Department of Business Administration

Lund University School of Economics and Management

Ethics in focus in new sales research

Published: 2018-10-02

During the latest financial crisis the increasing sales focus in the financial sector culminated. The research of Sanne Frandsen and Nina Singh, researchers at the Lund University School of Economics and Management, investigates how the financial crisis affected the ethical advisory work in the Scandinavian banking system and what impact the increased focus on sales have on other, more traditional professions.

From left: Nina Singh and Sanne Frandsen. Photo: Stina Johannesson

Sanne Frandsen, senior lecturer at the Department of Business Administration at Lund University, points out that sales have been a neglected area in research, despite its importance in business, and that there’s a lack of focus on sales from a more theoretical perspective.

“In addition, the image of sales seems to be problematic and there are many stereotypes connected to the seller. Sales are often associated with a certain personality type and a certain characteristic, relying on the ultimate seller type, but we see that this is changing. Our research focuses on sales from an organizational and management perspective rather than seen through the marketer's eyes. We want to focus more on the difficulties and tensions that may arise in relation to sales cultures, identity, communication and the general management of the sales staff,” says Sanne Frandsen, whose research has been funded with the support of the Chamber of Commerce and Industry of Southern Sweden.

Sanne Frandsen argues that sales has gone from almost exclusively being about the economic transaction to today's discourse on sales which includes more discussions among the organizations on how to build long-term relationships, how to co-create products with customers and other stakeholders and how the increased digitization affects sales.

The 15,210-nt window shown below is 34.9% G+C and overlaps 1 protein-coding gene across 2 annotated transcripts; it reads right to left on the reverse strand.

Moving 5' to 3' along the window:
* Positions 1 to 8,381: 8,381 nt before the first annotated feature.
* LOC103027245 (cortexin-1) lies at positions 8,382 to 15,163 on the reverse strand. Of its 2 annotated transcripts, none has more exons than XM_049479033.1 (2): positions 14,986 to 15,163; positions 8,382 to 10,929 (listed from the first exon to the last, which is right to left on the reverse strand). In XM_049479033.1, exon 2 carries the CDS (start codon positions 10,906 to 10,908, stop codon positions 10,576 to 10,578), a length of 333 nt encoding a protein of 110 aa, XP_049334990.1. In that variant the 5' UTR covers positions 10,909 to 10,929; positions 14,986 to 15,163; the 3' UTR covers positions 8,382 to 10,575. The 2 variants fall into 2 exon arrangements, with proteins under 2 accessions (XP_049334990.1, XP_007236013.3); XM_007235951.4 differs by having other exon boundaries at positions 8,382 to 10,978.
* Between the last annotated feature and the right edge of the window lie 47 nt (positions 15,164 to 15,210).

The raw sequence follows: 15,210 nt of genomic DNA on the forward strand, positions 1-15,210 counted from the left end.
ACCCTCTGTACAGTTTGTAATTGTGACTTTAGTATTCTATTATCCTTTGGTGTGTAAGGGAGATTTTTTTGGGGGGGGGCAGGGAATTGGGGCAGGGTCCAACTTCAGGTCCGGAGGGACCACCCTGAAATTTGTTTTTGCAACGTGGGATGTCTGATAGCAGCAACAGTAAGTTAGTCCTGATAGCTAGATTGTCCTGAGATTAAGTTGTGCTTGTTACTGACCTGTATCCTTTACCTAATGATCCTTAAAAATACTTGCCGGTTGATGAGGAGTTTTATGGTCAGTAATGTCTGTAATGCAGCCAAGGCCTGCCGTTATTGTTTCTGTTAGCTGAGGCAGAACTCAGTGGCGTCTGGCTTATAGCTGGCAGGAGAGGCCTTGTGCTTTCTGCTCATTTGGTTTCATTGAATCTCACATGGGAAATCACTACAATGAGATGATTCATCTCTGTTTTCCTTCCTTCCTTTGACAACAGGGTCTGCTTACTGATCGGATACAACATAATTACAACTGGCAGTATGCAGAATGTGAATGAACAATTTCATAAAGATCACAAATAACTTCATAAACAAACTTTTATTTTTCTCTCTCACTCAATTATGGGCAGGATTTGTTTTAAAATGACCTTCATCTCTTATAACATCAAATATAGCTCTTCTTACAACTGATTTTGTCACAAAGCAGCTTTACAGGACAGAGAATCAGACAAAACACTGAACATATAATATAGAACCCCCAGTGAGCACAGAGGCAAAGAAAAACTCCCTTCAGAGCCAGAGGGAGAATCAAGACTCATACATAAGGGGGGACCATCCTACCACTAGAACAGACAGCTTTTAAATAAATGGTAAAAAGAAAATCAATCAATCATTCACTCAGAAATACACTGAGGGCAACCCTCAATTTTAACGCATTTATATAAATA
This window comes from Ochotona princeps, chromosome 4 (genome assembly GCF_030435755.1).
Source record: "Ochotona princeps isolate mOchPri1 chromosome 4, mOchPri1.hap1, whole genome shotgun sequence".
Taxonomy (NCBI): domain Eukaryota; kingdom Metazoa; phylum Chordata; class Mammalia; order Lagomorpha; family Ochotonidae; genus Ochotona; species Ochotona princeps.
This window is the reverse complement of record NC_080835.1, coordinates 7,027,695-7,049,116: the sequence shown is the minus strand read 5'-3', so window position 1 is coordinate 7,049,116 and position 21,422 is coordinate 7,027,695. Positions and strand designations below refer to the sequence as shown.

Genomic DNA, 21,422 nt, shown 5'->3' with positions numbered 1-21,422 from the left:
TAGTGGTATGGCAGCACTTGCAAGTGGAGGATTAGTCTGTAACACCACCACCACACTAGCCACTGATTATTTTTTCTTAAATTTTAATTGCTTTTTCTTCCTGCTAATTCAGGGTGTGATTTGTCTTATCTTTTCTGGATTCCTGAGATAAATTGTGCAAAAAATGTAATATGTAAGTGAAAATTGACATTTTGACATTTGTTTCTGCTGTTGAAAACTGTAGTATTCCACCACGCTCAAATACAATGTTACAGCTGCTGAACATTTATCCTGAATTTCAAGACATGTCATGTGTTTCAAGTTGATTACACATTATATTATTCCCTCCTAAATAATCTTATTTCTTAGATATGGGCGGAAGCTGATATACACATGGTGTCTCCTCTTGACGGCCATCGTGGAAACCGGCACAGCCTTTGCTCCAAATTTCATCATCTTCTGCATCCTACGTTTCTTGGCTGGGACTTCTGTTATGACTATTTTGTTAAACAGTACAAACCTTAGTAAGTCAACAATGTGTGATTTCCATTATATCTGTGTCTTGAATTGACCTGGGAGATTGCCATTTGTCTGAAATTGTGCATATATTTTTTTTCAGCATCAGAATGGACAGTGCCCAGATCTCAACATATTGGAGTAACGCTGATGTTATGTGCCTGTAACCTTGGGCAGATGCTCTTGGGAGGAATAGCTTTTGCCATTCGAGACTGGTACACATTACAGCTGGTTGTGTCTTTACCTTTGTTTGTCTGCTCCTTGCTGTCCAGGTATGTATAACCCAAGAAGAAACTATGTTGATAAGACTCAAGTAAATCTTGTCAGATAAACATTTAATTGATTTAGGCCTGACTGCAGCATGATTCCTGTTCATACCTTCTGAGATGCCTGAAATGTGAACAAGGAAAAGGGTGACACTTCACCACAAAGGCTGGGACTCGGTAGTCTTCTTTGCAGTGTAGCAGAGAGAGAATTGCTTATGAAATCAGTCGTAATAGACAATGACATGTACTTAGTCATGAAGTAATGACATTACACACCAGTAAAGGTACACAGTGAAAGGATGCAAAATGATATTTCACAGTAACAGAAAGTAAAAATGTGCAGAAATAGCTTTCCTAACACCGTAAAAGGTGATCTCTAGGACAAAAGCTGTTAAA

“In many organizations, there is no longer an isolated sales unit that only deals with sales, but rather it is something that everyone in the organization is dealing with,” says Frandsen.

From the academy to the practice and back again

Nina Singh is a PhD student in the field of organization since the beginning of 2017. In her research project she will investigate how professions that are usually not associated with sales deal with the increase of sales in their professional roles.

“What happens when auditors, lawyers or doctors, professions that have long been seen as traditional professions, end up in a more commercialized context, where they must sell while being professional in their traditional career role? How is their occupational pride influenced by the increasing commercialization?” These are questions examined by Nina Singh in her forthcoming research.

Her interest in the area grew while working as a project and development manager at a larger call center and a smaller company when she worked with developing the companies’ sales and customer relations.

“Everything was about sales. Every day. All days. We talked about better sales. More sales. Better customer relations. And I realized that after my master's degree I had good knowledge of management and strategy but that a lot was actually about sales. I found sales problems and challenges that I wanted to investigate further,” Nina Singh says.

During Sanne Frandsen's time as an industrial PhD student and post doc, she mainly focused her research on the activities of the frontline staff. Meanwhile, several years after the financial crisis the media still discussed the bank's new role after the crisis.